PER DANIELSEN NORDIC BUSINESS
Nordic optical telcos PUNCH ABOVE THEIRWEIGHT
Peter Laurin, Head of Business Area Managed Services, Ericsson, says, “We anticipate IoT devices will surpass mobile phones as the largest category of connected devices as early as 2018 and, according to Ericsson’s latest Mobility Report, there will be 18 billion connected IoT devices in 2022. This massive uptake requires a dierent approach to network planning, design, operations and capabilities than traditional mobile broadband networks.” READY FOR 5G Nokia is also ready to help operators to launch the new 5G mobile services. With Nokia’s 5G FIRST approach, operators can gain a first-to-market advantage by launching 5G use cases before the standards have been finalized. 5G FIRST builds on Nokia’s commercial 5G Nokia AirScale and AirFrame platforms to provide a versatile solution that spans the network. merger between the Swedish and Finnish telecommunications companies, Telia and Sonera. This merger followed shortly after Telia’s failed merger with Norwegian telecommunications company Telenor, now its chief competitor in the Nordic countries. Telia has for many years been challenged by the many municipal networks in Sweden oering higher bandwidth with a fibre connection. Today the privately owned Com Hem reaches 40 percent of the Swedish households. More than two million households connected via their landlords or via open LAN networks (often owned by the municipality) are able to subscribe to Com Hem digital services in broadband, digital TV and telephony. Over 40% of the digital TV customers subscribe to TiVo – the next generation TV-service. Com Hem has over 2 million homes connected to their network, meaning that about four out of ten households in FTTH PENETRATION Telia Company is the result of a 2002
As ECOC comes to Gothenburg, it is apt to review the remarkable success of this corner of Europe in this industry. Danish native Per Danielsen reports.
M ore than sixty years ago, in 1946, the three Scandinavian countries Sweden, Norway and Denmark founded Scandinavian Airlines System – now better known as SAS. It was formed as a partnership by the three national carriers to handle the intercontinental air trac of the three Scandinavian countries. Since the beginning, 50 % of SAS has been owned by private investors and the other half shared by the three national governments. A good question to ask here and now is why do the Nordic countries have such a great tradition in developing optical and countries have also maintained a long tradition of cooperation within mobile communications. For example, in 1982 the first-generation mobile network NMT (Nordic Mobile Telephone) was launched in the four Nordic countries, Sweden, Norway, Denmark and Finland. It was the first fully cellular phone system. NMT was specified by the Nordic telecommunications administrations and opened for service on 1 October 1981. The success of NMT was important to Nokia (then Mobira) and Ericsson. First Danish implementers were Storno (then owned by General Electric, later taken over by Motorola) and AP (later taken over by Philips). NMT was gradually replaced by 2G (aka GSM) and was finally closed down in mobile communication systems? In a similar way to its approach to the airline business, the Nordic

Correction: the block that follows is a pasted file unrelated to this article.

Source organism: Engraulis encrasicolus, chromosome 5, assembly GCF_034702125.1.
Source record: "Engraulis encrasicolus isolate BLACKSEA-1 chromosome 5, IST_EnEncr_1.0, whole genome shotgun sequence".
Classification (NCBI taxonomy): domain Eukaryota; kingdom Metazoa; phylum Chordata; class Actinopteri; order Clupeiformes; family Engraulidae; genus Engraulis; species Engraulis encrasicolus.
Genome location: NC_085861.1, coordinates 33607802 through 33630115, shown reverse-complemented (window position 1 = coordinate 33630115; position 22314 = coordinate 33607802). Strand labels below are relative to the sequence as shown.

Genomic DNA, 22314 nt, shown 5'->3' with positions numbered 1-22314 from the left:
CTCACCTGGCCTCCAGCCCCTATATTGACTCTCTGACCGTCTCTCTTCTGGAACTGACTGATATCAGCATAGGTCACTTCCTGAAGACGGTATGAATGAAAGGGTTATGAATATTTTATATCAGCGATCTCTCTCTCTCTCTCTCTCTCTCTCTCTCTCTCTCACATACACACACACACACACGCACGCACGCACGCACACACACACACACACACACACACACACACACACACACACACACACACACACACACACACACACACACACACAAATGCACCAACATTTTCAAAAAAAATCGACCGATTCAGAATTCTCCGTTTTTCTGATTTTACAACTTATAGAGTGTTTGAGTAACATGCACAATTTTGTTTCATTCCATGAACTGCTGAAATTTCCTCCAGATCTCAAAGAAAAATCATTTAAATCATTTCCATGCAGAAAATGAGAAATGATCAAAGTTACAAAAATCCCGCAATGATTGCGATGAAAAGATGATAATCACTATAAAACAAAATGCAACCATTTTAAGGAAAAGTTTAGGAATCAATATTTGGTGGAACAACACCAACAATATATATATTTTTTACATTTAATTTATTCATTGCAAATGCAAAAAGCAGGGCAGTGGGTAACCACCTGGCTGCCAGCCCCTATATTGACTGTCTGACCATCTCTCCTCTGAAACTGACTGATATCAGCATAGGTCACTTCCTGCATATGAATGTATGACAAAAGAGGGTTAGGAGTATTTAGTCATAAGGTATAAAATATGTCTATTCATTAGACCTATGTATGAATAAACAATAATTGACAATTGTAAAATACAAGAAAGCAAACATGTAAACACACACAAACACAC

2007. But a strong base for development of mobile communication had been established. However, in the telecommunications business the situation is quite the opposite, with the three incumbent carriers, TeliaSonera (based in Sweden), Telenor (Norway) and TDC (Denmark), actively fighting and competing in their respective neighbouring markets. INNOVATION TRADITION The Nordic countries have a long tradition of driving the development of telecoms, and the wider market is now seeing more and more Nordic companies taking steps towards developing and actively commercialising Internet of Things (IoT) products and services. The next generation of wireless mobile technology, 5G, is designed for IoT with requirements for low device power consumption, low latency and more capacity. Sweden and Norway are also among the European countries with the highest penetration of fibre-to-the-home. Ericsson, for example, has a long tradition in being a first-mover in mobile network technologies. As the first commercial Internet of Things (IoT) networks are introduced, Ericsson is complementing its cellular IoT software and IoT Accelerator oerings with a complete set of network services. These services enable service providers to eciently address the deployment and operation of the massive number of IoT devices being introduced to LTE networks.
| ISSUE 10 | Q3 2017
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